Saturday, October 25, 2014

What Keeps Me Zen: Washing Dishes

When I was a kid, a really little one, I wanted so badly to be tall enough to reach over the faux butcher-block laminate counter and into the kitchen sink (see? really little) just so that I could do the dishes and, therefore, be a mommy. That was the dream. The very early dream.


Though it would've been lovely to bypass the labor and delivery thing, by number of dishes done alone I'm sure I could be initiated into the mommy club. My dishes are on parade, like in Beauty and the Beast, except they're not getting washed. Just marching, dirty one by nasty one, into the sink, where they pile up and wait for me.
Image: disneyscreencaps.com
And I wait. I procrastinate, usually, when it comes to dishes, but an article about the zen in doing the dishes has encouraged me to embrace the chore. There IS something zen about the white noise of running water, the scent of the favorite dish soap I picked out as a little treat to myself (sad, but true, that this amounts to a treat in motherhood). Something zen about the fact that the phone absolutely cannot be near me, that I'm accomplishing something, that I'm getting the kitchen back to a clean state, in which I can cook anything.

Even if I don't cook everything.

Even if I'm scrubbing a 13x9 charred with the remains of failed French fries. (I totally sliced up a potato, popped it in the oven and called it a French fry. I even *almost* photographed it before it went in the oven, thinking, "oh yeah, this is going to be delicious." Nope.)

I scrub and stare at the yellowing leaves on the almost-ancient maple outside my kitchen window.

Even if I'm washing all of the clean pots and pans that have been sitting idle in the cupboard, on the chance that they were pooped on by the little mouse who took residence, and ultimately met his end, in the kitchen this week.


I know I'm not the only one who does her best thinking over a sink full of suds—the challenge is getting started. Finding the motivation to begin the task. Ultimately, though, I can't tell you how many blog posts could start with, "So I was washing the dishes, and thinking…"

I wish I could tell really-little me to slow down, that motherhood will come eventually, to enjoy the days of not being able to see over the sink. But I'll settle for telling my daughter.

Thursday, October 16, 2014

What I Learned About Kindness (a.k.a. getting knocked down a peg)

I'm working the last two weeks of my time as an editor at the food magazine I've worked for the last two years.

The word is spreading that I'm leaving. Someone from another team, who hasn't been here long, sent me a question about some work that I'm actually not supposed to be helping her with. It's probably the fourth time she's come to me instead of the other editor who is supposed to help her. I've corrected her each time.

So I responded, simply, with the answer she was looking for and a new reminder—that I actually won't be here in a week's time and she'll HAVE to go to the other editor then. End of email.


I nitpicked everything about her messages and wondered why they couldn't have filled her position with someone smarter.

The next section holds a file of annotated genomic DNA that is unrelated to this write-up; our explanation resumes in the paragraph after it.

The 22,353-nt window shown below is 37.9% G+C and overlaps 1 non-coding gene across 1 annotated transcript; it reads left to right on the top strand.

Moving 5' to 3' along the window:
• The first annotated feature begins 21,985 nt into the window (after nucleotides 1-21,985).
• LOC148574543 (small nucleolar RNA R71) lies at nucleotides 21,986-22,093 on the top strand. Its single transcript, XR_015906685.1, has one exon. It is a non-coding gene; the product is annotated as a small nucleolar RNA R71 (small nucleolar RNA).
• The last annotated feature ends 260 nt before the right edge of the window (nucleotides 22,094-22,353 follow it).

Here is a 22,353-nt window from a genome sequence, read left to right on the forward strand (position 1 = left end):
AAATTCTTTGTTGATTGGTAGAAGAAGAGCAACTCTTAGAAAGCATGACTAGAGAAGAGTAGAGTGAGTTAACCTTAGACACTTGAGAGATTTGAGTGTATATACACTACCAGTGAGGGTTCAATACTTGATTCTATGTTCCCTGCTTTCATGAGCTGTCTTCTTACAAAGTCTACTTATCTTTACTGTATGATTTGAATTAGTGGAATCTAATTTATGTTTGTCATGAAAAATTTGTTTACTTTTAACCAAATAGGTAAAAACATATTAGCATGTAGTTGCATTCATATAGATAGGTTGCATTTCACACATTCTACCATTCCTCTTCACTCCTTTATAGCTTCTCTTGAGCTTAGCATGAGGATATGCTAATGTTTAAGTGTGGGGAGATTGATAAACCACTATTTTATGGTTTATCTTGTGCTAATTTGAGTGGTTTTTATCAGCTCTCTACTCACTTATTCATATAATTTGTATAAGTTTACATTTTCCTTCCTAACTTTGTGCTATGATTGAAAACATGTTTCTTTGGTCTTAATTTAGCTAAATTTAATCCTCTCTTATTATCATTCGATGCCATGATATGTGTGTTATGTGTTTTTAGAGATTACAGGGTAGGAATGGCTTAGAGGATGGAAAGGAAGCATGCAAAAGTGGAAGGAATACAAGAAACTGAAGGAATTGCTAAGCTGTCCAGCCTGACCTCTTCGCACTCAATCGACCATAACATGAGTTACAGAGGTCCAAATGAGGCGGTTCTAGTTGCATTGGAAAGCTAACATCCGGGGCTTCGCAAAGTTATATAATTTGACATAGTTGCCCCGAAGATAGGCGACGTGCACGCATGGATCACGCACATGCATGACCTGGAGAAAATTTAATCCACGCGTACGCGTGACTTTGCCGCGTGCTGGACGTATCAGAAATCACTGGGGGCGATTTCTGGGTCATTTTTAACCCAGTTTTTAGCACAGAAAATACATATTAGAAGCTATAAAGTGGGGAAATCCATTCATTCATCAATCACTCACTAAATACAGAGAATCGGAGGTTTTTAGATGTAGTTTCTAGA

And then, the Universe handed me a beautiful lesson. She responded to my short email saying how happy she was for me and how she'd miss me when I'm gone. And it was genuine. I know she meant it.

And there I was, bitchface cursing her ineptitude when she's a truly nice person who's got a lot of different (and complex) responsibilities.



A couple months ago, I overheard someone at a restaurant refer to their server as a moron. Angry, I'd told my husband, "I'd rather be a moron than a bitch."

Today, I was both.



I'm OK with having re-learned that lesson in kindness. I suppose I needed it. I need to fill my last two weeks here with kindness in order to leave the kind of legacy I should.

Thank you, co-worker, for being kind. Thank you, everyone, for making hundreds of choices each day to be, above all, kind.

Thursday, October 9, 2014

On Blogging (and New Friends)

As a clumsy, thoughtful and stubborn child with a home haircut that featured stunning blond bangs, I would run up to other children and get straight to the point: "Hi, I'm Liz. Do you want to be my friend?"

To anyone. Any age. Any gender. Anyone. Sometimes I wish I were more like myself as a child.


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Today at my desk (at work), I threw my hands in the air and bounced up and down a couple times on the chair. I'd read that my post "won" the SHINE Blog Hop—it had gotten the most views out of 140 posts on the page.

Maybe this is just a small success, but I'm beginning to understand that even a small success at something you really put yourself into feels better than the huge success of something you're not personally invested in. I mean, really personally invested.

For a long, long (as in years) time, I debated whether to start blogging; I still question everything I post—every photo of my baby that I think someone could exploit or judge or overshare, every personal detail. But my urge to share and be a part of the online mommy-blogging community wins over.

And the reward—the sense of connection, the friends you make as a result of allowing yourself to be vulnerable—is so very worth any risk, real or imagined. I hope you, whether you blog or not, can allow yourself to be just vulnerable and open enough that love and friendship find their way in.

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A new visitor (the wonderful DIZMOMMY) to the blog posted a wonderful comment just now, saying I'm her new friend. And I didn't even have to ask. 

Friday, October 3, 2014

Wave Goodbye to Baby Days

For the first time, my baby is sleeping on her lowered crib mattress.

Did you hear me? Lowered.

As in, she's standing up in her crib now. By herself.



I also moved the entire crib because I discovered that, once lowered, there was an electrical outlet Lana could now reach from the crib. I don't want to take my chances.

I was worried Lana wouldn't sleep as well, with the mattress lowered and the crib moved 90 degrees.

She's fine. Of course she's fine.

I, on the other hand, am sad and nostalgic and I just want her to wake up crying, needing me. My breasts ache. They're ready for her to need me.

This change, though. I can't handle this change. She hardly fits in my arms when I cradle her to breastfeed. And she doesn't spend as much time attached to me.

And every now and then, she waves. It's usually "hi" when I come into the room.